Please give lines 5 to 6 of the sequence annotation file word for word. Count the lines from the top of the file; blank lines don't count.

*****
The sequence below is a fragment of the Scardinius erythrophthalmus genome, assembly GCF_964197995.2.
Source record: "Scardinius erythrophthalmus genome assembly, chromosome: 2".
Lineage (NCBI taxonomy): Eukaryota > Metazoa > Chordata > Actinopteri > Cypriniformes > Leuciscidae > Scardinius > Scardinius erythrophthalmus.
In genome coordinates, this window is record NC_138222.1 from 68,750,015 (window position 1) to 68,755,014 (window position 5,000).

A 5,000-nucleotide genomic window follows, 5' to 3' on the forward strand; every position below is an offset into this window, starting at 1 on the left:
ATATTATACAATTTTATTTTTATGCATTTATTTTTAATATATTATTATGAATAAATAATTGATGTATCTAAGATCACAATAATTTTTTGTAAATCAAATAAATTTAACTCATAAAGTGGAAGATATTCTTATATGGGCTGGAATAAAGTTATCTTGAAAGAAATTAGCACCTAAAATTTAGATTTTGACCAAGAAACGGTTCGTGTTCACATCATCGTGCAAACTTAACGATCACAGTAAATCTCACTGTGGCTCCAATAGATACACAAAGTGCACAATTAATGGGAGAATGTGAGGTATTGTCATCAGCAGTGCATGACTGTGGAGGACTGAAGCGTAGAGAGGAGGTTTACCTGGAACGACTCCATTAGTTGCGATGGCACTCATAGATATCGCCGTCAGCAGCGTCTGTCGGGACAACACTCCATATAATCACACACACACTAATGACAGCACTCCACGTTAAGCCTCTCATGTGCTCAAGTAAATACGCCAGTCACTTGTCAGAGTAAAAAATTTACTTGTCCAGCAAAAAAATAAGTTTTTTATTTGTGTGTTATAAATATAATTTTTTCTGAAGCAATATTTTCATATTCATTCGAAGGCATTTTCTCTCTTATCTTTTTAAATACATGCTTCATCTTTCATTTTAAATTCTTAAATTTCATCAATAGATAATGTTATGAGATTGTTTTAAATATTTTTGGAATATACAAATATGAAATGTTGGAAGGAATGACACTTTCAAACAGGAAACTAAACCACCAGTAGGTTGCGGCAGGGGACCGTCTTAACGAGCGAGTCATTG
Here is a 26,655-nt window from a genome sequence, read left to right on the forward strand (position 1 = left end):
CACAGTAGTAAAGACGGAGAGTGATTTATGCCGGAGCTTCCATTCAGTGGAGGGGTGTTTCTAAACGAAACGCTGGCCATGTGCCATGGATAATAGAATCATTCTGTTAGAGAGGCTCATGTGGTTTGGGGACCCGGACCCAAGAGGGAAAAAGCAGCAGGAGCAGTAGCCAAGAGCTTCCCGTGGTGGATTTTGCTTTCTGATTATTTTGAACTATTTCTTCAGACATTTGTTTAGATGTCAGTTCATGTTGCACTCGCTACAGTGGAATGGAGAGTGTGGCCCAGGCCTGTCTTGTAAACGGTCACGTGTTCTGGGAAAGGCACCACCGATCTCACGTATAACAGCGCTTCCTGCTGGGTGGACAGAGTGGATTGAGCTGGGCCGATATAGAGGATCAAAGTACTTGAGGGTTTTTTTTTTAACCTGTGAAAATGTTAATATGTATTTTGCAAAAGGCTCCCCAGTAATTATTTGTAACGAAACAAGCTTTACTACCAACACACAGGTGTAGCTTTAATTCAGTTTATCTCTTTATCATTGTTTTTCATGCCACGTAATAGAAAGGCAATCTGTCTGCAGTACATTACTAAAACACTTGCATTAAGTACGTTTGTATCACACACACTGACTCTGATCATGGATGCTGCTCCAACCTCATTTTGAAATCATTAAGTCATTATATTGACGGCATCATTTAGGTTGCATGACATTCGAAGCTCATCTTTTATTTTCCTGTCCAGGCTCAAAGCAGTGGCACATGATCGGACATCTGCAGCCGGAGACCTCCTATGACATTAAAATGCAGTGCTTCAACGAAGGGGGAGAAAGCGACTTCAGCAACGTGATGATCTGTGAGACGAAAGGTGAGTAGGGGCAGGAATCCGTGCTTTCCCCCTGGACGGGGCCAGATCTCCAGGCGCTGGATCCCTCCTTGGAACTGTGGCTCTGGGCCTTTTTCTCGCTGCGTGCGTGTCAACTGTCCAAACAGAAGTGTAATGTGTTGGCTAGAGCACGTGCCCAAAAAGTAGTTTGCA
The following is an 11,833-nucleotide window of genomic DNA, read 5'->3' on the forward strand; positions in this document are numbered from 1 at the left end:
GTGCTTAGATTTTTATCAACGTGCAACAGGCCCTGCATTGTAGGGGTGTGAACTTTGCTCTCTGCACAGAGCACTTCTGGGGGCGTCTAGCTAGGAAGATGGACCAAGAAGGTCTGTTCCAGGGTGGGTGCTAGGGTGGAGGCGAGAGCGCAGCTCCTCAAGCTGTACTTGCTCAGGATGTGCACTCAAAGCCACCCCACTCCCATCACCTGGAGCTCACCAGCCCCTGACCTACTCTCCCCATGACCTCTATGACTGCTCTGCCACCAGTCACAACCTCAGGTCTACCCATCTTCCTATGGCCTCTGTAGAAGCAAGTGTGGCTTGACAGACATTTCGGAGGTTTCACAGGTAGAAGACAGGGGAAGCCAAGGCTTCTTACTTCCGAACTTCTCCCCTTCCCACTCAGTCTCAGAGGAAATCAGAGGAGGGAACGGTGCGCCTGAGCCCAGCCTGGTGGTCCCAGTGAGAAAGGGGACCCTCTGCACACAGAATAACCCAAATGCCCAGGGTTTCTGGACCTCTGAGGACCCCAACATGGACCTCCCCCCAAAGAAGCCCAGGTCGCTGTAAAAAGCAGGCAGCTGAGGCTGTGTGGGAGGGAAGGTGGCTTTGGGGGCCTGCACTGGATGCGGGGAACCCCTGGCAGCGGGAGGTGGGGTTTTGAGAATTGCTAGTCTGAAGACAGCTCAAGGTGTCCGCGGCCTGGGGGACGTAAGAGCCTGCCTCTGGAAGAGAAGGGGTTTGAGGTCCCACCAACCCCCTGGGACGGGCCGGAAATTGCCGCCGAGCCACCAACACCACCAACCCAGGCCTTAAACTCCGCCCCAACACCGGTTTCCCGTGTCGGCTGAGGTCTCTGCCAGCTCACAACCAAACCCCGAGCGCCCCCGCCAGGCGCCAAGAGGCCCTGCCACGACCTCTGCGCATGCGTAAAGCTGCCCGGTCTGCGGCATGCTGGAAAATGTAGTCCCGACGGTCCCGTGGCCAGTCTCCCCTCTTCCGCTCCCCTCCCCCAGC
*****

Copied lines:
A 5,000-nucleotide genomic window follows, 5' to 3' on the forward strand; every position below is an offset into this window, starting at 1 on the left:
ATATTATACAATTTTATTTTTATGCATTTATTTTTAATATATTATTATGAATAAATAATTGATGTATCTAAGATCACAATAATTTTTTGTAAATCAAATAAATTTAACTCATAAAGTGGAAGATATTCTTATATGGGCTGGAATAAAGTTATCTTGAAAGAAATTAGCACCTAAAATTTAGATTTTGACCAAGAAACGGTTCGTGTTCACATCATCGTGCAAACTTAACGATCACAGTAAATCTCACTGTGGCTCCAATAGATACACAAAGTGCACAATTAATGGGAGAATGTGAGGTATTGTCATCAGCAGTGCATGACTGTGGAGGACTGAAGCGTAGAGAGGAGGTTTACCTGGAACGACTCCATTAGTTGCGATGGCACTCATAGATATCGCCGTCAGCAGCGTCTGTCGGGACAACACTCCATATAATCACACACACACTAATGACAGCACTCCACGTTAAGCCTCTCATGTGCTCAAGTAAATACGCCAGTCACTTGTCAGAGTAAAAAATTTACTTGTCCAGCAAAAAAATAAGTTTTTTATTTGTGTGTTATAAATATAATTTTTTCTGAAGCAATATTTTCATATTCATTCGAAGGCATTTTCTCTCTTATCTTTTTAAATACATGCTTCATCTTTCATTTTAAATTCTTAAATTTCATCAATAGATAATGTTATGAGATTGTTTTAAATATTTTTGGAATATACAAATATGAAATGTTGGAAGGAATGACACTTTCAAACAGGAAACTAAACCACCAGTAGGTTGCGGCAGGGGACCGTCTTAACGAGCGAGTCATTG